corner graphic

Bible Encyclopedias

Kitto's Popular Cyclopedia of Biblial Literature


Resource Toolbox
Additional Links

Le´vites, the descendants of Levi, through his sons Gershon, Kohath and Merari, whose descendants formed so many sub-tribes or great families of the general body. In a narrower sense the term Levites designates the great body of the tribe employed in the subordinate offices of the hierarchy, to distinguish them from that one family of their body—the family of Aaron—in which the priestly functions were vested.

While the Israelites were encamped before Mount Sinai, the tribe of Levi, to which Moses and Aaron belonged, was, by special ordinance from the Lord, set specially apart for sacerdotal services, in the place of the first-born of the different tribes and families to whom such functions, according to ancient usage, belonged; and which indeed had already been set apart as holy, in commemoration of the first-born of the Israelites having been spared when the first-born of the Egyptians were destroyed (; ; Exodus 13). When it was determined to set apart a single tribe of Levi for this service, the numbers of the first-born in Israel and of the tribe selected were respectively taken, when it was found that the former amounted to 22,273, and the latter to 22,000. Those of the first-born beyond the number of the Levites were then redeemed at the rate of five shekels, or 12s. 6d. each, and the money assigned to the priests. At the same time the cattle which the Levites then happened to possess were considered as equivalent to all the firstlings of the cattle which the Israelites had; and, accordingly, the firstlings were not required to be brought, as in subsequent years, to the altar and to the priesthood ().

In the wilderness the office of the Levites was to carry the Tabernacle and its utensils and furniture from place to place, after they had been packed up by the priests (). In this service each of the three Levitical families had its separate department; the Gershonites carried the hangings and cords of the Tabernacle, for which they were allowed two wains, each drawn by four oxen (; ; ). The Kohathites carried the ark, the table of shew-bread, the candlestick, the two altars, and such of the hangings as belonged to the sanctuary; for this they had no wains or oxen, the whole being carried upon their shoulders (; ; ); the Merarites had charge of the substantial parts of the Tabernacle—the boards, pillars, bars, bases, etc., and also all the ordinary vessels of service, for which they were allowed four wains and eight oxen (; ; ). In this manner they proceeded in all their journeys; and when they settled in a place, and had erected the Tabernacle, the different families pitched their tents around it in the following manner: the Gershonites behind it on the west (), the Kohathites on the south (), the Merarites on the north (), and the priests on the east (). They all assisted Aaron and his sons in taking care of, and attending on, the Tabernacle, when it was pitched; but they were allowed to take no part in the services of the altar ().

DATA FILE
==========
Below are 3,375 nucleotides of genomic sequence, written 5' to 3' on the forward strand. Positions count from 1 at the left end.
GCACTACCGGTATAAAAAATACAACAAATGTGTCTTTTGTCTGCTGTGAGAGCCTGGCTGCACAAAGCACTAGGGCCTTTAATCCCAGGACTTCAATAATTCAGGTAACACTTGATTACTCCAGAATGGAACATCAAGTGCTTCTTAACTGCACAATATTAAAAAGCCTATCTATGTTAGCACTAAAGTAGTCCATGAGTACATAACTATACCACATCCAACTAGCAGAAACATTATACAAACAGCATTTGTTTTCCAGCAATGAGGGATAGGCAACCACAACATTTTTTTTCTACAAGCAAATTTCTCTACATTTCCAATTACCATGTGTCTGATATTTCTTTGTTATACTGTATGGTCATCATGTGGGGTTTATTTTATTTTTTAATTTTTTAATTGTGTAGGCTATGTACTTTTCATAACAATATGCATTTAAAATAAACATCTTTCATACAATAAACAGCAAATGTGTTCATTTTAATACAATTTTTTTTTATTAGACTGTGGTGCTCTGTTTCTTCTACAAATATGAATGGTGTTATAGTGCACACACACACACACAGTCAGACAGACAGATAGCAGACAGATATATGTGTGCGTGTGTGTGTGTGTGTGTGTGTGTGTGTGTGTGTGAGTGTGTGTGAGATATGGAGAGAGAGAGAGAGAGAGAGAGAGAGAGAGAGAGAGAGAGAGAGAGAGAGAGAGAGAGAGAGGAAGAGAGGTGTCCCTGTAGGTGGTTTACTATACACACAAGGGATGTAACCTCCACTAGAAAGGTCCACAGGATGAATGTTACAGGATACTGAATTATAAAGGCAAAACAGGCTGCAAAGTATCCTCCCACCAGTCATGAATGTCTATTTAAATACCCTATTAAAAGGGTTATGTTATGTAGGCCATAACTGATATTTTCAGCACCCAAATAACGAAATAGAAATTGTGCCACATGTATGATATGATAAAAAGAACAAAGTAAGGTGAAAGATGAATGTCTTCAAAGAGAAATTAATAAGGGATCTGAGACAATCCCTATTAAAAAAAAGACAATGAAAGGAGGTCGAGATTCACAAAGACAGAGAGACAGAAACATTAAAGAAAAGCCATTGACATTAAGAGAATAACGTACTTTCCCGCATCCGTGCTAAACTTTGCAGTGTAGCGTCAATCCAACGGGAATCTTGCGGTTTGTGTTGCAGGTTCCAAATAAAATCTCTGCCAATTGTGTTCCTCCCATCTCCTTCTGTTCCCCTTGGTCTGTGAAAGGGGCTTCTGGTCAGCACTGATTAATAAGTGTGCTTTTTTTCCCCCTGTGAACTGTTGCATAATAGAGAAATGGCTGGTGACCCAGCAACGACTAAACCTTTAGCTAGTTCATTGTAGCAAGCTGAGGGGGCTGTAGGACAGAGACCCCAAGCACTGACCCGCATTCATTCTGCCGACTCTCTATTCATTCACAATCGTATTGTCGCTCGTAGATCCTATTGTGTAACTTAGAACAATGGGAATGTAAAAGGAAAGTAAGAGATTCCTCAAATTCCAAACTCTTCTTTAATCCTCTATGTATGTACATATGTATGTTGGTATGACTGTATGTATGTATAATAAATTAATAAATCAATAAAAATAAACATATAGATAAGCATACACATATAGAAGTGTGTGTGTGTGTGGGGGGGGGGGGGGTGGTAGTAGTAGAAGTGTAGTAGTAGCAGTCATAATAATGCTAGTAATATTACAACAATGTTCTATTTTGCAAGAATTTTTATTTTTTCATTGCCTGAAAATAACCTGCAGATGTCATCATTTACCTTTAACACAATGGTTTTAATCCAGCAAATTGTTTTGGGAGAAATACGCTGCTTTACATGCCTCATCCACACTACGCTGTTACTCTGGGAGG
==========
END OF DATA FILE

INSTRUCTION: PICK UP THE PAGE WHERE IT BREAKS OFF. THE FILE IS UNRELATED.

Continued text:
This was the nature of their service in the desert; but when they entered the land of Canaan, and the tabernacle ceased to be migratory, the range of their service was considerably altered. While part attended at the tabernacle, the rest were distributed through the country in the several cities which were allotted to them. These cities are commonly reckoned forty-eight; but thirteen of them were reserved for the priests, so that only thirty-five belonged to the Levites. The names of these cities, and the tribes in which they were situated, are given in ; . Of the forty-eight cities six were cities of refuge for the unintentional homicide, of which one, Hebron, was a priestly city (; ).

In the time of David, when the number of the priests and Levites had much increased, a third and very important alteration was effected, as much, or more, with reference to the Temple, for which he made every possible preparation, as for the existing service at the Tabernacle. While the priests were divided into twenty-four courses, that they might attend the Temple in rotation weekly, and only officiate about two weeks in the year, the Levites were also divided into twenty-four courses. In the book of Chronicles we have four times twenty-four courses of Levites mentioned, but all their employments are not distinctly stated (; ; ; ). The most conspicuous classification is that of twenty-four courses of porters and servitors, and twenty-four of musicians. The office of the porters was to open and shut the doors and gates of the Temple-courts, at which they also attended throughout the day to prevent the entrance of any harmful or unclean person or thing (). They had also the charge of the treasure-chambers in their respective wards; for we find four of the chief porters holding this trust in , and their names and the articles in their charge are given in ; .

Besides acting as porters and servants during the day, we learn that they were also the guards of the Temple. Without entering into specific details, it may be remarked that the whole number of guards to the Temple at night is stated to have been twenty four, of whom three were priests. These are described as having been under an overseer called 'the man of the mountain of the house.' He went his rounds to see that the guards were at their posts: if he found any one seated who should have been standing, he said, 'Peace be unto thee;' but if he found any one asleep, he struck him, and sometimes set fire to his clothes.